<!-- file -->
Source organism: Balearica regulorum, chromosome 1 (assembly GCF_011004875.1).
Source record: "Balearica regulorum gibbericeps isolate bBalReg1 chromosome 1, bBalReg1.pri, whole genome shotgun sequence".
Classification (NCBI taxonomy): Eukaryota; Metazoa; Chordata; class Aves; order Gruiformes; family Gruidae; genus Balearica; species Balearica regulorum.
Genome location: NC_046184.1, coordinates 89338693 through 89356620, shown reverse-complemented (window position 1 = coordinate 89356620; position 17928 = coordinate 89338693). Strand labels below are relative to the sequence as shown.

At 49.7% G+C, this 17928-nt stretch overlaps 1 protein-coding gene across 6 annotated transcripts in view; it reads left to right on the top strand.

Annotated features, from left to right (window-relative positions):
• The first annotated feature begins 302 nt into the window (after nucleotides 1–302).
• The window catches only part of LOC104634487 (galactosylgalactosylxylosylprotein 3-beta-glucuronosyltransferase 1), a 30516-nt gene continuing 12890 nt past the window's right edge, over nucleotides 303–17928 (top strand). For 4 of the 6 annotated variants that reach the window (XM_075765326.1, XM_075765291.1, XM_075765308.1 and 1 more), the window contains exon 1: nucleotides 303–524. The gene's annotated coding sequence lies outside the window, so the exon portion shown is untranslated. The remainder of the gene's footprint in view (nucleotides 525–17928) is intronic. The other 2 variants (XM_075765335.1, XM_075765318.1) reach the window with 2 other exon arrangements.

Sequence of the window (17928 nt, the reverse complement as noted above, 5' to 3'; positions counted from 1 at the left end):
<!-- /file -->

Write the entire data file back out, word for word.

Source organism: Balearica regulorum, chromosome 1 (assembly GCF_011004875.1).
Source record: "Balearica regulorum gibbericeps isolate bBalReg1 chromosome 1, bBalReg1.pri, whole genome shotgun sequence".
Classification (NCBI taxonomy): Eukaryota; Metazoa; Chordata; class Aves; order Gruiformes; family Gruidae; genus Balearica; species Balearica regulorum.
Genome location: NC_046184.1, coordinates 89338693 through 89356620, shown reverse-complemented (window position 1 = coordinate 89356620; position 17928 = coordinate 89338693). Strand labels below are relative to the sequence as shown.

At 49.7% G+C, this 17928-nt stretch overlaps 1 protein-coding gene across 6 annotated transcripts in view; it reads left to right on the top strand.

Annotated features, from left to right (window-relative positions):
• The first annotated feature begins 302 nt into the window (after nucleotides 1–302).
• The window catches only part of LOC104634487 (galactosylgalactosylxylosylprotein 3-beta-glucuronosyltransferase 1), a 30516-nt gene continuing 12890 nt past the window's right edge, over nucleotides 303–17928 (top strand). For 4 of the 6 annotated variants that reach the window (XM_075765326.1, XM_075765291.1, XM_075765308.1 and 1 more), the window contains exon 1: nucleotides 303–524. The gene's annotated coding sequence lies outside the window, so the exon portion shown is untranslated. The remainder of the gene's footprint in view (nucleotides 525–17928) is intronic. The other 2 variants (XM_075765335.1, XM_075765318.1) reach the window with 2 other exon arrangements.

Sequence of the window (17928 nt, the reverse complement as noted above, 5' to 3'; positions counted from 1 at the left end):